comments_image Comments

US slams Bangladesh poll, calls for 'credible' vote

Bangladeshi supporters of a election candidate wait outside a polling station to hear the results in Dhaka on January 5, 2014
Bangladeshi supporters of a election candidate wait outside a polling station to hear the results in Dhaka on January 5, 2014

The United States expressed disappointment Monday after Bangladesh's elections were marred by bloodshed, and called for a new vote that would "credibly express the will" of the people.

"The United States is disappointed by the recent parliamentary elections in Bangladesh," State Department deputy spokeswoman Marie Harf said, amid electoral violence in the South Asian nation.

"With more than half of the seats uncontested and most of the remainder offering only token opposition, the results of the just-concluded elections do not appear to credibly express the will of the Bangladeshi people," she said.

"While it remains to be seen what form the new government will take... we encourage the government of Bangladesh and opposition parties to engage in immediate dialogue to find a way to hold as soon as possible elections that are free, fair, peaceful, and credible."

Harf condemned "the violence from all quarters that continues to mark the prevailing political impasse" and urged Prime Minister Sheikh Hasina's ruling Awami League to reach out to its main rival, the Bangladesh Nationalist Party.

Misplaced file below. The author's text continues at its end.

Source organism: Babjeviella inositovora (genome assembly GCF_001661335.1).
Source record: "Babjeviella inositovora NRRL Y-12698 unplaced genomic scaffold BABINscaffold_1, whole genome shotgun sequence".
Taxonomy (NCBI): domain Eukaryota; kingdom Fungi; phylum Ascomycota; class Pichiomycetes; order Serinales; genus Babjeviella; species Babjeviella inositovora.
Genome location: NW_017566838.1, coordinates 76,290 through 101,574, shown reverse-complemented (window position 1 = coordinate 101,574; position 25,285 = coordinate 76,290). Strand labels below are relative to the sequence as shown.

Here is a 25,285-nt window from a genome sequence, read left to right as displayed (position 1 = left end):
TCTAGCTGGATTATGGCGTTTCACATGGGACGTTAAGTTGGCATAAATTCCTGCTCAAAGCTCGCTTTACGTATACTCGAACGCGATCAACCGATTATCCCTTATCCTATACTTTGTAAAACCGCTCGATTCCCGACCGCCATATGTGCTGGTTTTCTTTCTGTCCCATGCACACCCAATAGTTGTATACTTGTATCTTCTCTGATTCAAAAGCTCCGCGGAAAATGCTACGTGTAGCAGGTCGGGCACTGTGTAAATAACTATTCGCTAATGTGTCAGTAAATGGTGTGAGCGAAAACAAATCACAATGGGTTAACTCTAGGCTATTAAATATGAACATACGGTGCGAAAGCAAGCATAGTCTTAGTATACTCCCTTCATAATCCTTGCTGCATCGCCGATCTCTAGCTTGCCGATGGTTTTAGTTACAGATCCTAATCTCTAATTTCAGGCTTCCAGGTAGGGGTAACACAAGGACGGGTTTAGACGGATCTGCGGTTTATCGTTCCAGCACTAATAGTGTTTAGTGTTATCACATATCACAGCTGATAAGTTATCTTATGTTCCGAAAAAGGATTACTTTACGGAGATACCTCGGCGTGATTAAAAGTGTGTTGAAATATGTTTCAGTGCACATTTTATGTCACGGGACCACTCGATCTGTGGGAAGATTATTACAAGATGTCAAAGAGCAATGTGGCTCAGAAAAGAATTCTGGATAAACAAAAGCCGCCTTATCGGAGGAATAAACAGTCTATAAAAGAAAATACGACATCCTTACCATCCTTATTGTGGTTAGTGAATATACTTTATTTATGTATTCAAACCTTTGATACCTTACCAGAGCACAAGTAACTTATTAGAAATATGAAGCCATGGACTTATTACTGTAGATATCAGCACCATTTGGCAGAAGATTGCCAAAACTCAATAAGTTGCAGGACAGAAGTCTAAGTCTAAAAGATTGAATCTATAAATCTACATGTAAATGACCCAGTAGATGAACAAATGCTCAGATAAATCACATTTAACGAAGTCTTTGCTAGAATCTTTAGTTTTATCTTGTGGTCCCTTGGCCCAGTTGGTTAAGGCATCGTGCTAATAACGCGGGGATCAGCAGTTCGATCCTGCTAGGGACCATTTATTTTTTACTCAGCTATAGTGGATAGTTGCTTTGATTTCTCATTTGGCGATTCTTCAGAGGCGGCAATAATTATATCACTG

"Violence is not an acceptable element of the political process. We call on all to stop committing further violence," she said.

"Bangladesh's political leadership -- and those who aspire to lead –- must do everything in their power to ensure law and order and refrain from supporting and fomenting violence, especially against minority communities, inflammatory rhetoric, and intimidation."

Sunday's elections were the most violent in Bangladesh's post-independence history, with at least 26 people killed.

The Awami League cruised to victory after the BNP and 20 other opposition parties refused to take part in the vote over fears the contest would be rigged.

Hasina insisted on Monday that her walkover win was legitimate, and made clear she was not in the mood to offer any olive branches to BNP leader Khaleda Zia.